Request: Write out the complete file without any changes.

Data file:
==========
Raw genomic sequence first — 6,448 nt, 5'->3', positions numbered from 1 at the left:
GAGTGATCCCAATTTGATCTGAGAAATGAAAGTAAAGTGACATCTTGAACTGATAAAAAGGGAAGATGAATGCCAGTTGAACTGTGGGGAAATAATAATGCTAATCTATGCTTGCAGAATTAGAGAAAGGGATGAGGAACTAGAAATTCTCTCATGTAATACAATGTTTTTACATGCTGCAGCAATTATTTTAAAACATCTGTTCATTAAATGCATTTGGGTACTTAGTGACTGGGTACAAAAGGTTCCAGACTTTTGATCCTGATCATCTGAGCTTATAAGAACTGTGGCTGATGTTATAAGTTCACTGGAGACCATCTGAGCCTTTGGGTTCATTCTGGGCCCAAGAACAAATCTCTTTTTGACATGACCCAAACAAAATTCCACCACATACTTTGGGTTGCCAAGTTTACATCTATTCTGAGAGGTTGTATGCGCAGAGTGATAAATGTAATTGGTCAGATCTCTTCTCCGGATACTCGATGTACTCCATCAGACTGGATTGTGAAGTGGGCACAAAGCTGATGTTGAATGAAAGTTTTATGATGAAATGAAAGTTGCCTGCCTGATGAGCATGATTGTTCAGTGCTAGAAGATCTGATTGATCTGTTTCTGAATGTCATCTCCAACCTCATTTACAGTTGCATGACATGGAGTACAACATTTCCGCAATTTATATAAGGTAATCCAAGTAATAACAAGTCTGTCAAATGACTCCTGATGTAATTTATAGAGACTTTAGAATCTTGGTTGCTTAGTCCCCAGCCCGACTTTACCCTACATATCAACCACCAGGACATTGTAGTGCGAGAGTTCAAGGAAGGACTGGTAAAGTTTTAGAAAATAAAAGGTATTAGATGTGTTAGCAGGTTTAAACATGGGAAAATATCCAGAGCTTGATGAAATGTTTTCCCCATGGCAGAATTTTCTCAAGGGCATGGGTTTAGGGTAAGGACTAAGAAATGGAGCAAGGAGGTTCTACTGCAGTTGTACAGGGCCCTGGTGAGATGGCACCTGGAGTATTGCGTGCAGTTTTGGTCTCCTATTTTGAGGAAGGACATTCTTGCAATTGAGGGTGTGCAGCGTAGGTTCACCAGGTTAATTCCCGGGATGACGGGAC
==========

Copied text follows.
Raw genomic sequence first — 6,448 nt, 5'->3', positions numbered from 1 at the left:
GAGTGATCCCAATTTGATCTGAGAAATGAAAGTAAAGTGACATCTTGAACTGATAAAAAGGGAAGATGAATGCCAGTTGAACTGTGGGGAAATAATAATGCTAATCTATGCTTGCAGAATTAGAGAAAGGGATGAGGAACTAGAAATTCTCTCATGTAATACAATGTTTTTACATGCTGCAGCAATTATTTTAAAACATCTGTTCATTAAATGCATTTGGGTACTTAGTGACTGGGTACAAAAGGTTCCAGACTTTTGATCCTGATCATCTGAGCTTATAAGAACTGTGGCTGATGTTATAAGTTCACTGGAGACCATCTGAGCCTTTGGGTTCATTCTGGGCCCAAGAACAAATCTCTTTTTGACATGACCCAAACAAAATTCCACCACATACTTTGGGTTGCCAAGTTTACATCTATTCTGAGAGGTTGTATGCGCAGAGTGATAAATGTAATTGGTCAGATCTCTTCTCCGGATACTCGATGTACTCCATCAGACTGGATTGTGAAGTGGGCACAAAGCTGATGTTGAATGAAAGTTTTATGATGAAATGAAAGTTGCCTGCCTGATGAGCATGATTGTTCAGTGCTAGAAGATCTGATTGATCTGTTTCTGAATGTCATCTCCAACCTCATTTACAGTTGCATGACATGGAGTACAACATTTCCGCAATTTATATAAGGTAATCCAAGTAATAACAAGTCTGTCAAATGACTCCTGATGTAATTTATAGAGACTTTAGAATCTTGGTTGCTTAGTCCCCAGCCCGACTTTACCCTACATATCAACCACCAGGACATTGTAGTGCGAGAGTTCAAGGAAGGACTGGTAAAGTTTTAGAAAATAAAAGGTATTAGATGTGTTAGCAGGTTTAAACATGGGAAAATATCCAGAGCTTGATGAAATGTTTTCCCCATGGCAGAATTTTCTCAAGGGCATGGGTTTAGGGTAAGGACTAAGAAATGGAGCAAGGAGGTTCTACTGCAGTTGTACAGGGCCCTGGTGAGATGGCACCTGGAGTATTGCGTGCAGTTTTGGTCTCCTATTTTGAGGAAGGACATTCTTGCAATTGAGGGTGTGCAGCGTAGGTTCACCAGGTTAATTCCCGGGATGACGGGAC